While offering a severance package of benefits and pay to employees who leave your business is not mandatory, it is something many employers consider.
Severance (or separation) packages are often used when an employer must implement a reduction in force and invite employees to voluntarily leave in exchange for a package. Such programs may qualify as an ERISA Welfare Plan and need to meet specific requirements in terms of notice to eligible employees and description of benefits.
A more common use of severance packages is with the departure of an individual employee. The departure may be voluntary or involuntary. The package may be used as a reward to a deserving employee or as a risk management tool, or both.
When used as a risk management tool, the employer has typically determined that it would like to minimize or eliminate the risk that the departing employee will bring a claim against the company. Perhaps the circumstances of the termination are less than ideal. Perhaps the employee is disgruntled and has signaled an interest in suing the company. Perhaps the employer wants to use the severance agreement as a reminder that the employee must adhere to obligations to maintain confidential trade secret and/or proprietary information. Whatever the reason, the severance package can serve to pay the employee an agreed upon amount of money in exchange for a general release of all claims.
Employers are not required to have a severance policy in place before utilizing the severance package tool. So long as the employer is not discriminating in its use of the severance package based on a protected status, the employer can elect when to use a severance package. Of course, if the employer does have a severance package policy in place, it should follow the policy.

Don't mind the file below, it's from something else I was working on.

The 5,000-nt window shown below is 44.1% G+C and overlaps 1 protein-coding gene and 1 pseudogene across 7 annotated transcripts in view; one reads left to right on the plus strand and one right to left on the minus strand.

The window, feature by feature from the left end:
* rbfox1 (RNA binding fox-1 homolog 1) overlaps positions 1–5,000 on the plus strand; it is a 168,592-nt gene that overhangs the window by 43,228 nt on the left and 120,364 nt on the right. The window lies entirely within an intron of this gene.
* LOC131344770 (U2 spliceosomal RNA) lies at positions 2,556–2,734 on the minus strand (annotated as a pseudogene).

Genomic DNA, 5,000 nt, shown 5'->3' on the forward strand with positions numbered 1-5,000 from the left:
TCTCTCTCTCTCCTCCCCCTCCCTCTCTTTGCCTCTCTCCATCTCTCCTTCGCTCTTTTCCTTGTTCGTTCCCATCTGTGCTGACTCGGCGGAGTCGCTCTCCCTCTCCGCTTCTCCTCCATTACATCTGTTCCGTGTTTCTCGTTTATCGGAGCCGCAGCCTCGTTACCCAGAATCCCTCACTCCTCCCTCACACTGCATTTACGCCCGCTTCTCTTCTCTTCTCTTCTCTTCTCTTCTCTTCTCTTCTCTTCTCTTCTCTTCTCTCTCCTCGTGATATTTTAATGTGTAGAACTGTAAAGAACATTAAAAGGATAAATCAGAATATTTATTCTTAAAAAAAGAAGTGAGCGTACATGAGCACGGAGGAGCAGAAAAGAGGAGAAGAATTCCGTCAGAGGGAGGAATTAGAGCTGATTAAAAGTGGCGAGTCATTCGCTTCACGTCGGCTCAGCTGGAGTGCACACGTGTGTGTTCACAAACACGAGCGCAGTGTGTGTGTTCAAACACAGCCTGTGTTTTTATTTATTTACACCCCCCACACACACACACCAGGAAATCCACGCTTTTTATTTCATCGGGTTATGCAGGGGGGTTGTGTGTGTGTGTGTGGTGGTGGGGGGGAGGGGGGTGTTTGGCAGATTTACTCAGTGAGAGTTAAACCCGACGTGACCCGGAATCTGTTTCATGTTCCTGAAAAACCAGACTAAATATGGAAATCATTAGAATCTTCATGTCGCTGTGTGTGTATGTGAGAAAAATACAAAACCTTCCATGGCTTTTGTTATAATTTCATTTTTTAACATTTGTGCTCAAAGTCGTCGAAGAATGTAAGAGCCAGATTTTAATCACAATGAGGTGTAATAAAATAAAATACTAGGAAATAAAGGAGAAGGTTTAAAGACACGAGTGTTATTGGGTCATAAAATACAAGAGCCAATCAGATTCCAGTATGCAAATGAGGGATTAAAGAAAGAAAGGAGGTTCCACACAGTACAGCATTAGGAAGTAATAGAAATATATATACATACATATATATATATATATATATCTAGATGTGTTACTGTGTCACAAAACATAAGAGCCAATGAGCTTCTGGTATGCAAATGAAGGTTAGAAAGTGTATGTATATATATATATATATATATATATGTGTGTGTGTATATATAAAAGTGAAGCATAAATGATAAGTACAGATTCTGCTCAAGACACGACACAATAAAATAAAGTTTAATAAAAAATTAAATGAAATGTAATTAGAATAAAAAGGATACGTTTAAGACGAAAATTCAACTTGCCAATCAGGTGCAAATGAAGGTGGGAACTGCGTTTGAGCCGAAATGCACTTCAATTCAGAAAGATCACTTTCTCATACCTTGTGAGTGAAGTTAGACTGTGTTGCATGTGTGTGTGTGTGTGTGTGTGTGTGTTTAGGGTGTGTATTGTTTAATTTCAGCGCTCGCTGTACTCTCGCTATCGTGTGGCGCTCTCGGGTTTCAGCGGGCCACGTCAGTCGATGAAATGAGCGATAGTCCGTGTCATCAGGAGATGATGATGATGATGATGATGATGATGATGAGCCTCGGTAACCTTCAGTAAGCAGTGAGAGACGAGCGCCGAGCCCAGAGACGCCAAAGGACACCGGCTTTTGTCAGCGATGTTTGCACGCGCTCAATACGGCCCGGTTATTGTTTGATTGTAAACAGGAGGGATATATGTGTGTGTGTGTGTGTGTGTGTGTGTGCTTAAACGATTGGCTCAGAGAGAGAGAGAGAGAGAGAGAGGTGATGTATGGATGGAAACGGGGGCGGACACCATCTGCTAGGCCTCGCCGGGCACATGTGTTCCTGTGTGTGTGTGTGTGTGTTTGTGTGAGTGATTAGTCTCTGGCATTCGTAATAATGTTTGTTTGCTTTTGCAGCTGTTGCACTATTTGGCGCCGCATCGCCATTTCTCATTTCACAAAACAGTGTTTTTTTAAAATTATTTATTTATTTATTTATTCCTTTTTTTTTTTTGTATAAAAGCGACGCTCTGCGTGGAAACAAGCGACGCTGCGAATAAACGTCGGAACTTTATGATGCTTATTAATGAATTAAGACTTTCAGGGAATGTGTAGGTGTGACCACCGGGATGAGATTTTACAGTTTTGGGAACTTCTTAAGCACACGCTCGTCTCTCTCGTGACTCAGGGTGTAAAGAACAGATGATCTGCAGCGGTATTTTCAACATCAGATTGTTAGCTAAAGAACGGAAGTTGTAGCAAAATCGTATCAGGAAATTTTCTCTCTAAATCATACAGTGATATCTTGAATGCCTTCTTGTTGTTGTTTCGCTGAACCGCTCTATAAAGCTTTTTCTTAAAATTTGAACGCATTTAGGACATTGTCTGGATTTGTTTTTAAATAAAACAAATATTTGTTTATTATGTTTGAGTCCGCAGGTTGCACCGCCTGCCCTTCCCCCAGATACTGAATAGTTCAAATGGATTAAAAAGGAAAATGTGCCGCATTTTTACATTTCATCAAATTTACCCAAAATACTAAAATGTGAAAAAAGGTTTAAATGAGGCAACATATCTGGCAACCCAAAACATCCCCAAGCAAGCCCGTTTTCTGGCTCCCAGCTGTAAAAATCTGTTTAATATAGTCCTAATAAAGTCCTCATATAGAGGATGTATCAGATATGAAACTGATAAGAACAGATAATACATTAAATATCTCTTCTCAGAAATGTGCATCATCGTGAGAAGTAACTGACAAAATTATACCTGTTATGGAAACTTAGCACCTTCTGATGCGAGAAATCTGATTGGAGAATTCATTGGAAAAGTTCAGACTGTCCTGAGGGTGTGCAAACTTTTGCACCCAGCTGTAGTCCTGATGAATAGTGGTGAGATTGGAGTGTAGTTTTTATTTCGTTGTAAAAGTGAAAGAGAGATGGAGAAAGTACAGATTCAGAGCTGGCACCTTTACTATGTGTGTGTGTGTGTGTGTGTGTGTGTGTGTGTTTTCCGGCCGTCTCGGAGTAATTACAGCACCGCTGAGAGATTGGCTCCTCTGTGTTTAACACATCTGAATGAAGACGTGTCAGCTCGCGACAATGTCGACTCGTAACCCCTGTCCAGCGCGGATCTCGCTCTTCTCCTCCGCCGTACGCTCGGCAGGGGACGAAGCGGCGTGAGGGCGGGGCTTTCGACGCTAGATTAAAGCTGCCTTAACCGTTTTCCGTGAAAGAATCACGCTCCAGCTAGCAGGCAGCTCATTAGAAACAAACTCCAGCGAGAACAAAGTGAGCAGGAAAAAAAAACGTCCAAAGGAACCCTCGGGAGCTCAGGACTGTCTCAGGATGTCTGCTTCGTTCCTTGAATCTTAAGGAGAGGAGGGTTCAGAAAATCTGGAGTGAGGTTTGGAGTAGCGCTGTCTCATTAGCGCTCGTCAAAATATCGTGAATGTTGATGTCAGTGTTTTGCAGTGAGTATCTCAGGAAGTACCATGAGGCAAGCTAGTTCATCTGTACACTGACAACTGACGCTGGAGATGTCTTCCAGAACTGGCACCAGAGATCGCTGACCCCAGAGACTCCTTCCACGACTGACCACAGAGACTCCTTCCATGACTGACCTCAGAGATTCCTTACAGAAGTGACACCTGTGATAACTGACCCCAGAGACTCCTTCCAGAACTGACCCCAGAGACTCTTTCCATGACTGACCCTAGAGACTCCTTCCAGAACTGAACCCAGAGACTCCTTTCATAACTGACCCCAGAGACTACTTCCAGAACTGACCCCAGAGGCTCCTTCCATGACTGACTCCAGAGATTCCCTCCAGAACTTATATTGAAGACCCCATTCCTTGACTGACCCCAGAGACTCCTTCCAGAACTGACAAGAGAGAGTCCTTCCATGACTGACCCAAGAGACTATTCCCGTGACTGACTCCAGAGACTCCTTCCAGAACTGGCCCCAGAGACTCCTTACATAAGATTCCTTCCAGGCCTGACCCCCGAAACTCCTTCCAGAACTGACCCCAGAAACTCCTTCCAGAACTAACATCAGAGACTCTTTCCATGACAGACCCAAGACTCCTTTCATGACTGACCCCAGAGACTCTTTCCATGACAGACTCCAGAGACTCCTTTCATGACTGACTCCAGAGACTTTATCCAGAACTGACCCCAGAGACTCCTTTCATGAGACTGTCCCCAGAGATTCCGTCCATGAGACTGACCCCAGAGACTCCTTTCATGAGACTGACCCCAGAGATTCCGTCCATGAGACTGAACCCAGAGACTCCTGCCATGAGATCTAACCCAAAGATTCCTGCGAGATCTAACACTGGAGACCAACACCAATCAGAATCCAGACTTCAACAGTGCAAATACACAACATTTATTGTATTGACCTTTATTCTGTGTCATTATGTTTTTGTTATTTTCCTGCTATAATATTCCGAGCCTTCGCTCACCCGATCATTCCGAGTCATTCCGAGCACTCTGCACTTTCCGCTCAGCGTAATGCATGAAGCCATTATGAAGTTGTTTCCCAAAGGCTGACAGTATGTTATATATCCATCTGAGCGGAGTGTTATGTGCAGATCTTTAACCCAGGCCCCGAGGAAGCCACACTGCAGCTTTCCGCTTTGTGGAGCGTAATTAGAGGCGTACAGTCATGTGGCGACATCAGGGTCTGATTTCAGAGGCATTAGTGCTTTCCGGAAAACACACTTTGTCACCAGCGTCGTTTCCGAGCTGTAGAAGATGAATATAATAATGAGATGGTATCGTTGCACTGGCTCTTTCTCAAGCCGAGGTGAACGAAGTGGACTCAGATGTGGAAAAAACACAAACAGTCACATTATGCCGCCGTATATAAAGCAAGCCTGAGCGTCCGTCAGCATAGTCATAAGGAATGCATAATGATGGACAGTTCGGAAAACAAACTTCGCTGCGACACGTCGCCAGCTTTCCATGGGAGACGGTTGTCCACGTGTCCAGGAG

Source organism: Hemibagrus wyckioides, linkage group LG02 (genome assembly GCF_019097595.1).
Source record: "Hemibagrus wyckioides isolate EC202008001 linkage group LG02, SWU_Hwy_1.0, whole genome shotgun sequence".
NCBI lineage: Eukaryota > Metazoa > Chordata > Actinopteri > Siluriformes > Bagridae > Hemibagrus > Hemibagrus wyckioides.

Create a Written Agreement
If you are going to offer a severance package, be sure to memorialize the terms in writing. If you promise something in a severance agreement, failing to deliver on that promise can trigger legal disputes and financial penalties.
In other words, if you offer to continue to pay benefits, be sure to do that. And be sure to pay the severance in full and per a legally valid agreement. If you do not do this, an employee could have grounds to file a breach of contract claim.
The terms of the severance agreement should be reviewed by an attorney. Obtaining an enforceable general release of all claims requires that certain language be set forth in the agreement. Some claims are not waived unless the agreement uses language required by law, e.g. an age discrimination claim.
On the flip side, if the agreement attempts to overreach and seek a waiver of claims that cannot be included in the agreement, some or all of the agreement may be deemed unenforceable, e.g. attempting to seek waivers of unemployment insurance and workers’ compensation clams.
Neither state or federal law set standards as to the amount of severance pay and/or benefits that should be offered or paid. That amount will likely vary depending on the circumstances. The range can be significant, but there is no requirement that large amounts be paid or that the employer use any specific formula for determining the amount of severance pay.
Severance packages can show employees that you value them, and they can be a bargaining chip when attracting high-value workers. Some elements of a severance package can include:
- Periodic or lump-sum payments for salary continuation
- Paying COBRA premiums
- Loan forgiveness
- Promises of positive references
- Assistance with finding them new employment
Employees may welcome all these benefits, but offering them all to every employee can be too expensive and unrealistic. And overpromising things can put you in a thorny position should the time come to carry out these promises.